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Urban Housing Demand Set To Rise: Cushman & Wakefield

Overall urban housing demand in India is expected to grow by nearly 15 million units by the end of 2019 of which 3.4 million units attributed to top eight cities

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The current state of residential real estate market is in slumber. According to a recent (November, 2015) random survey of nearly 125 real estate developers in Delhi-NCR (National Capital Region) by Assocham, the demand for buying property has decreased by over 30 per cent over the last year.

The study further adds that the NCR residential market still has an estimated 1, 70,000 units of unsold inventory which is approximately 30 per cent of the units under construction. Prices according to the report are down by around 20 per cent while new launches are almost absent.

Given the supply overhang and changing dynamics of regulations and financing options, the scenario as per a recent report released by global real estate consultants, Cushman & Wakefield, may change in the near future. They are of the view that overall urban housing demand in India is expected to grow by nearly 15 million units by the end of 2019.

Within it, the top eight cities will contribute 3.4 million units to this overall demand while within the top eight cities, Delhi NCR representing NCT, Gurgaon, Noida, Ghaziabad and Faridabad , will chip in with a quarter of the share of the top eight cities – 872,000 units in absolute terms.

Demand drivers: Within the top eight cities, as per the report, the Middle Income Group (MIG) will be the primary demand driver accounting for a 41 per cent or 1.4 million units in absolute terms by the end of 2019. Close on the heels of the MIG category will be the LIG category which will contribute 1.3 million units in the top eight cities during the same period. Overall, demand is expected to outstrip supply by roughly 2.5 times. At least a quarter of this demand will be contributed by Delhi NCR.

Supply scenario: The slump in the real estate sector still continues. There are unsold inventory in the system while developers other than offering freebies, haven’t reported to any major cut in prices in most locations. Sanjay Dutt, Managing Director, India, Cushman & Wakefield says, “While the forecasts are in favor of demand, rather than supply, in the coming years, the ground reality today is that there is a perceptible supply overhang – residential stock not translating into sales. In order to push sales, developers have offered attractive schemes which, when translated to the final price paid by the end user, translates to a discount. Despite these attractive schemes offered by the developers, the supply overhang continues to bother the sector.”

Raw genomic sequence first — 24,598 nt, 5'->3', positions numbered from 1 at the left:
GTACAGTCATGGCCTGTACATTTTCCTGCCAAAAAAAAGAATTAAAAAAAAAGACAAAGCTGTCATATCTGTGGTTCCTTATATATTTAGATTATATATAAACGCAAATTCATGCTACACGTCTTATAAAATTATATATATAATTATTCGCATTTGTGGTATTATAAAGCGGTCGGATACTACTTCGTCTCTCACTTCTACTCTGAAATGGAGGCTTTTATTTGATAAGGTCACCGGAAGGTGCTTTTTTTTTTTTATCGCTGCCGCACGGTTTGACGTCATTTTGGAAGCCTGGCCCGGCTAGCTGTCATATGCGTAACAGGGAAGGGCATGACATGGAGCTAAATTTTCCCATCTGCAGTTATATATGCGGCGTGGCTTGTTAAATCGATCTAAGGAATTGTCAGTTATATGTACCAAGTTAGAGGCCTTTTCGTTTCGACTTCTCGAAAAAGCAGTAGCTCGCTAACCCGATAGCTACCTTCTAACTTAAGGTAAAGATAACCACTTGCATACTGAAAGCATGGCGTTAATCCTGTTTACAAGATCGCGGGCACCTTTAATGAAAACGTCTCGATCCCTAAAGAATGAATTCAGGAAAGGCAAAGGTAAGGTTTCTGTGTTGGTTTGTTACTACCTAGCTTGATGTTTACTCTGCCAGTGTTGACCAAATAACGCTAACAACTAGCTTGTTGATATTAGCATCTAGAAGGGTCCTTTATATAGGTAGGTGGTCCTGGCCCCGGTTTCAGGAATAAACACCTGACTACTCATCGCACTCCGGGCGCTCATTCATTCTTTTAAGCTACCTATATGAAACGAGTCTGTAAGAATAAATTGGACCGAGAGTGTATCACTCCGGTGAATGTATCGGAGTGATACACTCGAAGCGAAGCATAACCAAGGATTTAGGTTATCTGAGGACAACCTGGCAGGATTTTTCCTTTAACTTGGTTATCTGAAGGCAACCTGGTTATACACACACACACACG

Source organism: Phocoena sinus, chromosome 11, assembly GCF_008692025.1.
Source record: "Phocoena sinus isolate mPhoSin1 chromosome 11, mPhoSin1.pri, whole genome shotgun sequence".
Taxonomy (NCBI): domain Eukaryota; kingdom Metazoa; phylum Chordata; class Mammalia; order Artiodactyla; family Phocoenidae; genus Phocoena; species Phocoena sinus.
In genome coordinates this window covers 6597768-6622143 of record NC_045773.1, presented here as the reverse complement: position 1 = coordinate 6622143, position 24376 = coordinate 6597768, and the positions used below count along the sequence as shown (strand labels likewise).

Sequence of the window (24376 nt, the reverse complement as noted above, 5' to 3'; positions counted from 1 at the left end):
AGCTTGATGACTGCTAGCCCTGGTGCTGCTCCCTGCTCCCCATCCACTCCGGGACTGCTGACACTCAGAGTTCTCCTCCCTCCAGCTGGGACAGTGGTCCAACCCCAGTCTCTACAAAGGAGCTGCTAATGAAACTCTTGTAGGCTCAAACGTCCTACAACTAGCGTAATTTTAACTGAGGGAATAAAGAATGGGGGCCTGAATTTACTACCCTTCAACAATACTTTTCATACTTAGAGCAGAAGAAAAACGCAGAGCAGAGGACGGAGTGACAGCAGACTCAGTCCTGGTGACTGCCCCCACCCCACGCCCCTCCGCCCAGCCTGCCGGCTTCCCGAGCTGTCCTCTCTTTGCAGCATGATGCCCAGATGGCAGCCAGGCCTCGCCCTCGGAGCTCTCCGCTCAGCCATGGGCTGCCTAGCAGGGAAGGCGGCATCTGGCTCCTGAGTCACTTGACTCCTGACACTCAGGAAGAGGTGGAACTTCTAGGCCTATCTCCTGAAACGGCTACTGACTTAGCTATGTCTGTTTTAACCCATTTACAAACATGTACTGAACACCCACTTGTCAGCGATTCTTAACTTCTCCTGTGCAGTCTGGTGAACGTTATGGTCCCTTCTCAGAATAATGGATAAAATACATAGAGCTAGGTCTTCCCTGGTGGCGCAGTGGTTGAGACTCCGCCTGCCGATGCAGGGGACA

Top contributors: During 2015-19, Delhi NCR, Mumbai and Bengaluru will be the top three contributors, together accounting for 60 per cent of the total incremental demand. The top two cities with the highest gap in demand and supply are Hyderabad and Chennai with a gap of 83 per cent and 76 per cent respectively. Delhi NCR is projected to witness a relatively lower gap in the MIG segment as compared to the other cities.

As far as future scenario in the sector is concerned, Sanjay says, “While we expect the situation to remain ‘status quo’ during 2016, the impact of these developments will gradually set in towards end of 2017 or early 2018. Before we see an upward movement in prices, the sales uptick will improve.”

The contra view: According to CRISIL, the demand over the medium term will be tepid. CRISIL’s analysis of India’s top 25 realtors, comprising 95 per cent of the market capitalisation of the sector, shows that as much as Rs 30,000 crore of debt obligations will face high refinancing risk with demand in their respective markets expected to be tepid over the medium term.

CRISIL is of the view that recent regulatory measures such as relaxation in foreign direct investment (FDI), and recourse to funding through non-convertible debentures (NCDs) and private equity, are expected to provide some respite in the short term for the sector. The flipside, however, is the high returns expected by private equity investors compared with the relatively low cost of bank loans.

Assuming this to be 20 per cent per annum, the cumulative pay out by the sector over a 5-year horizon can be as high as Rs 85,000 crore. This can amplify refinancing risks by an order of magnitude unless demand picks up substantially. However, fund availability may ease to some extent. Sanjay says, “The economic recovery will further aid the private equity fund raising activity in the real estate (including residential) thus enabling availability of funds for developers.”